Ryanair’s legroom is ample for this 6ft 3in passenger. Photo: Tom Boon – Simple Flying

6. No annoying interruptions (early in the morning)

You may know Ryanair for its mid-flight announcements. At times it seems as though they’re never-ending when catering, drinks, duty-free, and scratch cards are offered up on a one-hour flight. Michael O’Leary famously once said that “We already bombard you with as many in-flight announcements and trolleys as we can. Anyone who looks like they’re sleeping, we wake them up to sell them things.”

Things have become a little calmer on flights very early in the morning and late at night in recent years. Of course, safety-critical messages will still be played, but you’ll likely be spared scratch-cards and the on-time arrival trumpets very early and late in the day.

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7. You’ll get to your destination on time

Speaking of the notorious on-time arrival trumpets… Ryanair is keen to let you know if you arrived at your destination before the expected arrival time, and you’ll likely hear this sound on a Ryanair flight. The airline operated 837,703 flights in 2019, with 92% arriving on time. Last year, 96% of the airline’s 339,858 flights arrived on time.

8. Ryanair’s fleet is young

Ryanair operates a reasonably young fleet, and with the arrival of 210 brand new Boeing 737 MAXs, this is set to get even more youthful. The airline’s average fleet age is 9.1 years, according to Planespotters.net. Younger aircraft use less fuel and produce fewer emissions.

Ryanair brands
Ryanair is taking delivery of 210 new Boeing 737 MAX aircraft. Photo: Ryanair

This is good for airlines and passengers. Airlines have lower overhead costs, meaning that ticket prices for passengers can be lower. It also means that passengers are responsible for fewer emissions. The Boeing 737 MAX is even amplifying these benefits.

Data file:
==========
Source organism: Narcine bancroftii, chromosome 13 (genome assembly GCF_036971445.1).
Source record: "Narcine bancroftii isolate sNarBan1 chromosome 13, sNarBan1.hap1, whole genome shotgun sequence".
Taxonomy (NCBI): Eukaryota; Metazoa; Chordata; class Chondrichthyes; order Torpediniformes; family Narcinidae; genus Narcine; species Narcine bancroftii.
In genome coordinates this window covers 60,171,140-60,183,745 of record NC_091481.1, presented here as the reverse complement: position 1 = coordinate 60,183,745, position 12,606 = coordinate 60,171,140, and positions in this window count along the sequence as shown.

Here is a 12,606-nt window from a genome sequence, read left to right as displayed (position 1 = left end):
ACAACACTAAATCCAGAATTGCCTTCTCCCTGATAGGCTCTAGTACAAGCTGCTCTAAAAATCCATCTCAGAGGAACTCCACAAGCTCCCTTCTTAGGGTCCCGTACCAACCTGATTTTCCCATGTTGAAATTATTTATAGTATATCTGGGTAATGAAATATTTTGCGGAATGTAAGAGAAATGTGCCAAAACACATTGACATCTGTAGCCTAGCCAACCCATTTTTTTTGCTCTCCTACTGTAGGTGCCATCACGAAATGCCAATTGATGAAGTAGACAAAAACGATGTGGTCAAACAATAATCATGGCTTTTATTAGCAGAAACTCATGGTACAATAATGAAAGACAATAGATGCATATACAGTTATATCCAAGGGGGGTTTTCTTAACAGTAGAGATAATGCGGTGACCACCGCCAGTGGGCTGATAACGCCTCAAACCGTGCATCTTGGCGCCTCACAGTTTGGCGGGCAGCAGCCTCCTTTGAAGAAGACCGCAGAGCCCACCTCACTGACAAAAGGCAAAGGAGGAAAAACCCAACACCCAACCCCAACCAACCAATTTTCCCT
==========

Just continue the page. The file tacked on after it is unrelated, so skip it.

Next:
9. Ryanair has a high level of safety

While you may think that a low-cost airline wouldn’t spend as much on safety, this is anything but the case for Ryanair. Like most airlines, the carrier is aware that this is one area where you can’t avoid spending money. According to the ASN Aviation Safety Database, Ryanair has never had a fatal accident or incident and only has a single hull loss on record.

10. Europe’s cleanest & greenest airline

Ryanair claims that it is Europe’s cleanest and greenest airline group. Passengers traveling with the airline can be reasonably confident that they are focused on its environmental impact. The airline allows passengers to offset their emissions.

Ryanair, Carbon Offset, Emissions
Ryanair calls itself Europe’s cleanest and greenest airline group. Photo: Ryanair

By using newer planes with more passengers, Ryanair can cut emissions per passenger. With a high load factor, emissions get smaller by splitting it between more passengers. Additionally, using less fuel means that the number split between passengers is already smaller.

Ryanair aims to be 100% single-use plastic-free by 2025 and to use 12.5% sustainable fuel in its operations by 2030. Also, by 2030, the airline wishes to cut its per passenger per kilometer co2 emission to less than 60g, a 10% reduction.

Have you flown with Ryanair? How did you find the experience? Let us know what you think and why in the comments!